Tim Dawson and Luke Frazer of Solar Collection in Talent, Oregon, use off-the-shelf, 1-inch galvanized pipe for their collector mounts. Pipe flanges secure the mounts to the roof rafters or trusses and allow the penetrations to be flashed with ordinary Oatey roof jacks. They use tubular fittings to join the galvanized pipe, and U-bolts to interface with a short piece of aluminum angle that attaches to the collectors.
Here’s an example of a neat installation with two Chromagen 4- by 8-foot collectors mounted with standoffs on a composition shingle roof. Note the position of the self-drilling screws attached into the collectors’ frames. Whenever screwing into a collector, stay well away from the glass, since even catching an edge of the tempered-glass face with a screw will give you a bucketful of glass chips to clean up—and the expense of replacing the glass. Likewise, make sure that your hardware is not so long that it could penetrate the header pipe when screwing into the sides of the collector frame.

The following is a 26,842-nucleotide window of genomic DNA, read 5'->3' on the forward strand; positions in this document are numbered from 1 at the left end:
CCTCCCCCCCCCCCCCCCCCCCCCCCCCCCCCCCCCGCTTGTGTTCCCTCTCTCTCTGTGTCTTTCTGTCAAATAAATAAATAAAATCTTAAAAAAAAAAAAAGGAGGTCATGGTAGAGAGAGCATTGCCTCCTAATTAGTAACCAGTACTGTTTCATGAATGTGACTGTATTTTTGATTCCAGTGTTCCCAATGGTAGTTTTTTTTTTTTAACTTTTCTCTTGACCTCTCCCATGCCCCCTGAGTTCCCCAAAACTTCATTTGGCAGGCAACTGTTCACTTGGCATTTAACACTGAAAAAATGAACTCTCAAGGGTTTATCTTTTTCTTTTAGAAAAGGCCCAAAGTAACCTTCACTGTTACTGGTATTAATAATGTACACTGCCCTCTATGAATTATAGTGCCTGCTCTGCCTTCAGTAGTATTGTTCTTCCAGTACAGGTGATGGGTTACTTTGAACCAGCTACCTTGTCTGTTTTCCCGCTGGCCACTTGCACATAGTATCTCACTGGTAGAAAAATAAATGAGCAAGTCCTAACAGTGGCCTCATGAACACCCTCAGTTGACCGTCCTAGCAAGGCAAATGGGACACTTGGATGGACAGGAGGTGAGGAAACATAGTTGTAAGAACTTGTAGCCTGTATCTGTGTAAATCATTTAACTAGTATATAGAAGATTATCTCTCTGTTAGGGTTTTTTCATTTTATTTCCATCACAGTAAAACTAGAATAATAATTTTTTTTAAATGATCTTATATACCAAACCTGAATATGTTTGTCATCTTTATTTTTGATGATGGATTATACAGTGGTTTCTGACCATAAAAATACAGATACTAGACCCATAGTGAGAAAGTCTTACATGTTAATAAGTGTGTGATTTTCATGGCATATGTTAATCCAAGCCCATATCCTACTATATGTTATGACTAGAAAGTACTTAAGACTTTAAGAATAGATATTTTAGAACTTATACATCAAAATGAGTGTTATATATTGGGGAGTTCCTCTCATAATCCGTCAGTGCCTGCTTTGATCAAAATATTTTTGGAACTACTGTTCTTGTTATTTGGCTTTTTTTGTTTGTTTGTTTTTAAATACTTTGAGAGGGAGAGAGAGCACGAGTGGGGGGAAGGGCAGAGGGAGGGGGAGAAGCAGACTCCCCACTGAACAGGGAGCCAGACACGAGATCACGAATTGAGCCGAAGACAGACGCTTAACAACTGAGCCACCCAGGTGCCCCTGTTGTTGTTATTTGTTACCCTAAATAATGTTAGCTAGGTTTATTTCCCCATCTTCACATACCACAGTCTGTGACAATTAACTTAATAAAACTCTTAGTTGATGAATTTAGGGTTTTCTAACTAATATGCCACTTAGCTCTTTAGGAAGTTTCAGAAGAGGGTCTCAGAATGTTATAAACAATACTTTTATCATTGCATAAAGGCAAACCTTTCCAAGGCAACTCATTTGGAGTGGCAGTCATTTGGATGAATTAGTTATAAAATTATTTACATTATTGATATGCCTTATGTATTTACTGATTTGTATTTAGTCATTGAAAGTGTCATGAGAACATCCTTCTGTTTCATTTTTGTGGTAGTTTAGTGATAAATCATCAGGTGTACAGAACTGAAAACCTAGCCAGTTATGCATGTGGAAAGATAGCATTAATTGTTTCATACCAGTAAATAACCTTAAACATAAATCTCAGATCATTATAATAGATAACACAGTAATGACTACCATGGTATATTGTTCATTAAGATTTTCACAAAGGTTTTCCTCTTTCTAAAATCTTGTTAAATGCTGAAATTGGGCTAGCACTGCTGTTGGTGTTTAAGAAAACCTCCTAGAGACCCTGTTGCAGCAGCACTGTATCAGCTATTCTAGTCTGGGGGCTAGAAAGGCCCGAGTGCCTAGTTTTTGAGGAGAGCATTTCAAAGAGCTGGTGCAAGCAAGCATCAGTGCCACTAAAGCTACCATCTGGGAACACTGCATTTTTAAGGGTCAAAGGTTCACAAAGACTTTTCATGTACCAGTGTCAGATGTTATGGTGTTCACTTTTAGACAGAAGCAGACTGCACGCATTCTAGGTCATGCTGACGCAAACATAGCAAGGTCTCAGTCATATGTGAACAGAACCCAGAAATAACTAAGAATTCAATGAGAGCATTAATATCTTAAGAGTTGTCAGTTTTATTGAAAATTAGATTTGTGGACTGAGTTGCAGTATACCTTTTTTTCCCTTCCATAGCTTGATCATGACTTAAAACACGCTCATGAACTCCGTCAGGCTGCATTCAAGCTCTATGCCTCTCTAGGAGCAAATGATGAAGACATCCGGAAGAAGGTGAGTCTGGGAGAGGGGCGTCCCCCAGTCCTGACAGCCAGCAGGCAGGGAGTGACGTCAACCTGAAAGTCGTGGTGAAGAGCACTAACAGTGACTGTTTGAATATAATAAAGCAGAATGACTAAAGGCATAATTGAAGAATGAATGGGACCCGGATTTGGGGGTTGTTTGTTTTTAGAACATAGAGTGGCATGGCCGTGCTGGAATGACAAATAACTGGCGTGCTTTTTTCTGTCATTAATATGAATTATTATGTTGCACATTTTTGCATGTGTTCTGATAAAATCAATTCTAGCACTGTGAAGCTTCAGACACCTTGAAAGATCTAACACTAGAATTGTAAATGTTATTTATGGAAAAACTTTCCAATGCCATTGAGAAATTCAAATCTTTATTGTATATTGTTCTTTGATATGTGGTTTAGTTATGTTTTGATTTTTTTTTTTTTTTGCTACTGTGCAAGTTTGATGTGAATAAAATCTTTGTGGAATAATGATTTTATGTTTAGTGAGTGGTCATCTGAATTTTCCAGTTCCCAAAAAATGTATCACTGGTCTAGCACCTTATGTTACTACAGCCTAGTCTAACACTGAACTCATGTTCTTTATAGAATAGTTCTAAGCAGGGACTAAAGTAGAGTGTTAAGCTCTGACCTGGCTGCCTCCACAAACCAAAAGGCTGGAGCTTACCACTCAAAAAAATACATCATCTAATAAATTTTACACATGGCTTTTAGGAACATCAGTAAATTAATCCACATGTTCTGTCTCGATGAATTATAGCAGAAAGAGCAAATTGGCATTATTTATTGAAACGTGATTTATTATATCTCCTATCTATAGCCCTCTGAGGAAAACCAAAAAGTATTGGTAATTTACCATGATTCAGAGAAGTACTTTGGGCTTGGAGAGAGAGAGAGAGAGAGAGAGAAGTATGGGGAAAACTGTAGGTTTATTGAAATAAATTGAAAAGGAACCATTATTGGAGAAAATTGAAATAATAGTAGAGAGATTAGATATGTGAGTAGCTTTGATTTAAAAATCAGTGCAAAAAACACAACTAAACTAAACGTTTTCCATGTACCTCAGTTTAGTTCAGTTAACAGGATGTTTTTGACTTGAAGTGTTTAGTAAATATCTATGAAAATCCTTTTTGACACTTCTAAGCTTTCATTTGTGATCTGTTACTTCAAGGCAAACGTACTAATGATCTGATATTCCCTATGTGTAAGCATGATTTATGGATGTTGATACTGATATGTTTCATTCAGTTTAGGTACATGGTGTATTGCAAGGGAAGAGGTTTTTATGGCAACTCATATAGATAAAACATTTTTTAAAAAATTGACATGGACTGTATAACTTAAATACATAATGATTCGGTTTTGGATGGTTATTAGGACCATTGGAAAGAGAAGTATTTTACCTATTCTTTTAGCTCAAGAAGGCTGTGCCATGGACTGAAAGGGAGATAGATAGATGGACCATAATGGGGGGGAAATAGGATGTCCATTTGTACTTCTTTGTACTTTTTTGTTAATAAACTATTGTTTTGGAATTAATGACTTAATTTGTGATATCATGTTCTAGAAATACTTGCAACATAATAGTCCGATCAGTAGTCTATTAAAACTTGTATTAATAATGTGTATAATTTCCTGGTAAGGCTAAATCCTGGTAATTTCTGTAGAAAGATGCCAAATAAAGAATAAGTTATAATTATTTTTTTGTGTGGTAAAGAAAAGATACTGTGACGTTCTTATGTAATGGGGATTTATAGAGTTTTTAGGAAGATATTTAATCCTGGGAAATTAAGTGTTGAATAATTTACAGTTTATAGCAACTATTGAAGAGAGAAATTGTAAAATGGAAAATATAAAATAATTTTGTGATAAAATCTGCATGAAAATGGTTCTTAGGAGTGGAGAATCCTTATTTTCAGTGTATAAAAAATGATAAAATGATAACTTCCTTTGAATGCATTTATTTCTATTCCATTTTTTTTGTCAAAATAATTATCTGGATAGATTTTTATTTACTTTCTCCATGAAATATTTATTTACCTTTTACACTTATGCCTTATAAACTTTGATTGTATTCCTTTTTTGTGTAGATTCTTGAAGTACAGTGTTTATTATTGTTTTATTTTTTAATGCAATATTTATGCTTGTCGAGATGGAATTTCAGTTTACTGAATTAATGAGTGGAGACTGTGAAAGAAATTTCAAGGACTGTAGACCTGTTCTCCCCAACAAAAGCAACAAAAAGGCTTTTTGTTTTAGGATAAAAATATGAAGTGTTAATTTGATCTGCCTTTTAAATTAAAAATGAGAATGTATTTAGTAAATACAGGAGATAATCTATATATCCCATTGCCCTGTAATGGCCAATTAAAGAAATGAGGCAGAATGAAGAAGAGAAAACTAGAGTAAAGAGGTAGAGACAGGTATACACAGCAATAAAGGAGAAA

This design is suited for all roof types, ground mounts, and tilt racks. The mounting system can provide a level rack for antifreeze-based systems or a sloped rack for drainback systems (by using progressively shorter standoffs).